In other words, if we soon have a Radeon GPU with 20 Gb on it (and it looks like we’ll need that, and, like, tomorrow), pretty soon that won’t be enough! To say, ‘oh well, that’s just the nature of the beast’ is hardly comforting, either, but there’s no mistaking the beauty such cards reveal. This, then, is the gateway to immersive realism. Open wallet and say ahh.

So, let’s take a look around…starting at night.


There are some big black holes where terminal buildings are, so my guess is some work remains to be done getting terminals better illuminated. Or not. It’s always hard to know how far to go on these night textures…


…because some areas, like the concourse shown above, look just fine, while the main terminal building, below, looks a little anemic…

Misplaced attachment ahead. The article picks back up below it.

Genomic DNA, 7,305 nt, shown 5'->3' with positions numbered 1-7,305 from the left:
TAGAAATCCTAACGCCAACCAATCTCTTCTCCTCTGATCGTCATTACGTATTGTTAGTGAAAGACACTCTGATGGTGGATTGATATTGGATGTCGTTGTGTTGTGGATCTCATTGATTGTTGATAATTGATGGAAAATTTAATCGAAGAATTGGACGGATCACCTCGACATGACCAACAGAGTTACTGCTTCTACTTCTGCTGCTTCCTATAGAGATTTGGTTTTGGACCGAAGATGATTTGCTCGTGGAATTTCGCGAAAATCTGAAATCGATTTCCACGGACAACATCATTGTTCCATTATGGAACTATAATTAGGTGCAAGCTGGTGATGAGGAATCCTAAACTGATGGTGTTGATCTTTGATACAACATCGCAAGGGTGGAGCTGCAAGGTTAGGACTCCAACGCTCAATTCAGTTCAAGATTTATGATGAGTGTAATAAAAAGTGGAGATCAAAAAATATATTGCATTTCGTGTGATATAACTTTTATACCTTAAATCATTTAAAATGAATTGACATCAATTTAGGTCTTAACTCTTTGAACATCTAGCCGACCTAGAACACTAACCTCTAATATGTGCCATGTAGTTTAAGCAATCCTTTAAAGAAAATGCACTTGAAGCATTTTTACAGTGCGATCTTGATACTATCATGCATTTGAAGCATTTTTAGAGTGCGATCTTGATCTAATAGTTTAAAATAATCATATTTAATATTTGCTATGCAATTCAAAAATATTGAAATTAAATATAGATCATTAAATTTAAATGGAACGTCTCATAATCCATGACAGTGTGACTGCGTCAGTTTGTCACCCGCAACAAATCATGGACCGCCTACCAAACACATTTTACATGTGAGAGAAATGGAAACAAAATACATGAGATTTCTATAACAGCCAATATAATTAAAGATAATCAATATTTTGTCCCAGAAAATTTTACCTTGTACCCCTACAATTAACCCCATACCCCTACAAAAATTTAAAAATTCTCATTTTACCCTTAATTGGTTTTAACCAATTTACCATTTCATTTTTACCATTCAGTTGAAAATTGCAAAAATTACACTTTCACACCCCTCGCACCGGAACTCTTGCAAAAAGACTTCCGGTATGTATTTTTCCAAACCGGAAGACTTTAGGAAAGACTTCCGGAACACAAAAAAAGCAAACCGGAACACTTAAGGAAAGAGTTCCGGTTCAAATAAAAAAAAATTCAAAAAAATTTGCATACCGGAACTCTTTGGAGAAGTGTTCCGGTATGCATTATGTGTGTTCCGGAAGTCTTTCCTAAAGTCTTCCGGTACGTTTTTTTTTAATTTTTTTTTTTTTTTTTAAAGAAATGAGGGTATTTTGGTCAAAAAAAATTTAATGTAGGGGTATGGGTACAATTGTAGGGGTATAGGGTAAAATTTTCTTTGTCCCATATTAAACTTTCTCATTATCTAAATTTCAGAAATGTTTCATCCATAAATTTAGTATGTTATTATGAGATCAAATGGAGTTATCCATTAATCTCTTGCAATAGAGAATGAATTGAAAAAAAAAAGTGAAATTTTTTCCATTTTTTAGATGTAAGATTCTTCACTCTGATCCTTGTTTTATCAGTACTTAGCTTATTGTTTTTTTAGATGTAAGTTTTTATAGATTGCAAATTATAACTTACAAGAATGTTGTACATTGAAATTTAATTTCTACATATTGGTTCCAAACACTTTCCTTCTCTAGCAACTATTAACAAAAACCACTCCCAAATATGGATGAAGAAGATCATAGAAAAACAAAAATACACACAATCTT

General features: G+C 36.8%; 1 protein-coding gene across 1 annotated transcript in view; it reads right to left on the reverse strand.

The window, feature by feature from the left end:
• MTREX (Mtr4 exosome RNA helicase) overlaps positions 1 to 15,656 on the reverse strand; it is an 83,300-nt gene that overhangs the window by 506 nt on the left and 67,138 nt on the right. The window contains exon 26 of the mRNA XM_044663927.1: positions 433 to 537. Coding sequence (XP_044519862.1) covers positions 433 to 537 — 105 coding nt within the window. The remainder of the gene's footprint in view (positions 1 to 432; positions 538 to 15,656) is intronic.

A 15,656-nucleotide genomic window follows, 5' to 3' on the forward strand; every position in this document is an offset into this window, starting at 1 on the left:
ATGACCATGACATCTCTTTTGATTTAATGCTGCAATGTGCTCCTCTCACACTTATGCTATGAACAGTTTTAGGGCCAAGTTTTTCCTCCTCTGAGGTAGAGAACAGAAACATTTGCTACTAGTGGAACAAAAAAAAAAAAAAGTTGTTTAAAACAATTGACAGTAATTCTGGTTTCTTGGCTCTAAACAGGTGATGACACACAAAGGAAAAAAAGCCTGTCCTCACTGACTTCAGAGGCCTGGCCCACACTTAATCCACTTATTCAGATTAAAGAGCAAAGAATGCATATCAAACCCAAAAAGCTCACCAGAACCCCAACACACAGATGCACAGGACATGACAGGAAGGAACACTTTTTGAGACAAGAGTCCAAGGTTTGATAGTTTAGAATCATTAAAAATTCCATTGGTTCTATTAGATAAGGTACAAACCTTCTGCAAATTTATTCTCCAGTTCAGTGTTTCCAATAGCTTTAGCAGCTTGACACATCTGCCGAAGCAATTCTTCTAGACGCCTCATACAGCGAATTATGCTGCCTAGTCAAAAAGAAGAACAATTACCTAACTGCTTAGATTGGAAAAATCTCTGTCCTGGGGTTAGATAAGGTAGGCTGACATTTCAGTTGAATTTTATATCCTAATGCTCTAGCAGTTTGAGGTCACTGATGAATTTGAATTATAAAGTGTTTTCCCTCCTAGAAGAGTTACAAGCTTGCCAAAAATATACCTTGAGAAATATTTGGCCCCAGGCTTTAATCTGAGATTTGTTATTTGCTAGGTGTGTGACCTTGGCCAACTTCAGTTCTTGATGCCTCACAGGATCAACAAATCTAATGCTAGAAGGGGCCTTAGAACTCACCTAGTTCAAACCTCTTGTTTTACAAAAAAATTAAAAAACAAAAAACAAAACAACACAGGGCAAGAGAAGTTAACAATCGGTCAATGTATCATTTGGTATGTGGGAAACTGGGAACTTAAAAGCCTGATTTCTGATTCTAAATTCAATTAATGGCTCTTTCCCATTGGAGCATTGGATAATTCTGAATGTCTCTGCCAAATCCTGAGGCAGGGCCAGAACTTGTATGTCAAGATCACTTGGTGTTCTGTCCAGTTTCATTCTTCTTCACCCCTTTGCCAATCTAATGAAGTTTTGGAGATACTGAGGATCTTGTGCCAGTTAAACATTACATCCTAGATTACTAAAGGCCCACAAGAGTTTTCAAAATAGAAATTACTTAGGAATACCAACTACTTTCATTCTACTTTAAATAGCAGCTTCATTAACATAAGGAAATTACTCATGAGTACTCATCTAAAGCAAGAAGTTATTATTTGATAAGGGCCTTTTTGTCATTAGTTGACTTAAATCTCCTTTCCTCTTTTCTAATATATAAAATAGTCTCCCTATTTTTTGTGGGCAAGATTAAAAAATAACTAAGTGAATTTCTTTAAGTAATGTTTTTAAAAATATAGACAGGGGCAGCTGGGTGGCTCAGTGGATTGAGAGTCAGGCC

Then, from an oblique, side angle, parts aren’t too far off the mark (and note the busy traffic on the road leading into the airport. There’s Austin’s plausible world again!).


The Sheraton hotel signage is clearly visible from a good distance. Again, good, hi-res texture quality helps bring this world to life.

cyyz 5

We can also see (below) that there’s a fair amount of clutter on some of the ramps.

cyyz 6

And in the parking areas, too (though the main terminal building is in the middle-left of this image (below) and once again I feel it’s just too dark).

cyyz 6

Below, I only found a few smeary textures when poking around, and these upper windows aren’t all that bad considering where we were just a few years ago.

cyyz 7

So… HDR rendering is “a must” at night, as you won’t get the kind of detail you see here with it set to “off.”